During the late stages of the disease, people with Alzheimer’s may become totally dependent on others for their care. Walking can become difficult, and he or she may be confined to bed. They may become incontinent, experience hallucinations and become increasingly unaware of their surroundings. It is at this stage that residential care, with round-the-clock nursing, is often considered.
The disease lasts on average about ten years, though the period of time between diagnosis and the person dying varies from three to 20 years. Often the cause of death in a person with Alzheimer’s is another illness, such as pneumonia, which becomes more common in people who are bed-bound and therefore less resistant to infection.
What causes Alzheimer’s?
Nerve signals travel across the synapses with the help of chemicals known as "neurotransmitters", including one called acetylcholine. Doctors believe that nerve cell destruction causes a reduction in acetylcholine, leading to impaired transmission of nerve signals.
Other explanations of Alzheimer’s disease focus on areas of abnormal protein in the brain called "plaques" and "tangles", the names reflecting what these abnormalities in the brain look like under the microscope.
The underlying cause of Alzheimer's – what actually triggers the changes in the brain – is still not known. It is likely that no single factor is responsible, but rather that it is due to a variety of factors, which may differ from person to person. People whose parents or brothers and sisters develop the disease appear to be at greater risk of developing it themselves, so there may be a genetic component. However, no straightforward pattern of inheritance has been found.
It is known that head injury is a risk factor, and also that Alzheimer’s disease often affects people with Down’s syndrome.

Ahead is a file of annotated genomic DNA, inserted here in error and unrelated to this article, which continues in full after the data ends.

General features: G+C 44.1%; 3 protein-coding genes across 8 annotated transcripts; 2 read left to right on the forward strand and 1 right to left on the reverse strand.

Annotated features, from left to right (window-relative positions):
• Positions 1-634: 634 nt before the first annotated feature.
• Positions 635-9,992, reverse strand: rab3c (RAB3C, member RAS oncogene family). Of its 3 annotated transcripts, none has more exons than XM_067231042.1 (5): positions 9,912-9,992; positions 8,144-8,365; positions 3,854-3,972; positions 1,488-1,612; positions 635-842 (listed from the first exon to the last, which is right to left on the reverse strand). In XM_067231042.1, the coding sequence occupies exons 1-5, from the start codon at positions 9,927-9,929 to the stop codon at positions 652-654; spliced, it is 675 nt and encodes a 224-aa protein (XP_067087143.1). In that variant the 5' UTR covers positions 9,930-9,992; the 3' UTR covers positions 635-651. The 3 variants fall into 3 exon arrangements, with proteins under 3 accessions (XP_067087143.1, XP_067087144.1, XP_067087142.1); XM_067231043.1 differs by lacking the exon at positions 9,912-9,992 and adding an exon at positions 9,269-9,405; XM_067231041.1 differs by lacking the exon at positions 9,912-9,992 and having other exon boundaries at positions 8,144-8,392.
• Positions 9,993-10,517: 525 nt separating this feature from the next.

Some researchers have suggested that people who exercise their brains (for example, doing crosswords and other mental agility exercises) are less likely to develop the disease. And Omega 3 fatty acids, contained in oily fish such as mackerel and salmon may, also help to prevent dementia. But there is no completely solid evidence to show how environmental factors influence the chance of getting Alzheimer’s.
How is dementia treated?
Some causes of dementia can be treated. However, once brain cells have been destroyed, they cannot be replaced. Treatment may slow or stop the loss of more brain cells. When the cause of dementia can't be treated, the focus of care is on helping the person with his or her daily activities and reducing upsetting symptoms. Some medicines can help people with dementia. Your family doctor will talk with you about treatment options.
Why do people with dementia become agitated?
The agitation can have many causes. A sudden change in surroundings or frustrating situations can cause people who have dementia to become agitated. For example, if he or she can't get dressed without help or gives the wrong answer to a question it may cause frustration. Being challenged about his or her confusion or inability to do things may also make the person agitated. As a result, the person may cry, become irritable, or try to hurt others in some way.
How can I deal with agitation?
One of the most important things you can do is avoid situations in which your loved one might become frustrated because he or she fails to remember something or forgets to do something. Try to make your loved one's tasks less difficult. For example, instead of expecting him or her to get dressed alone, you can just have your loved one put on one thing, such as a jacket, on his or her own.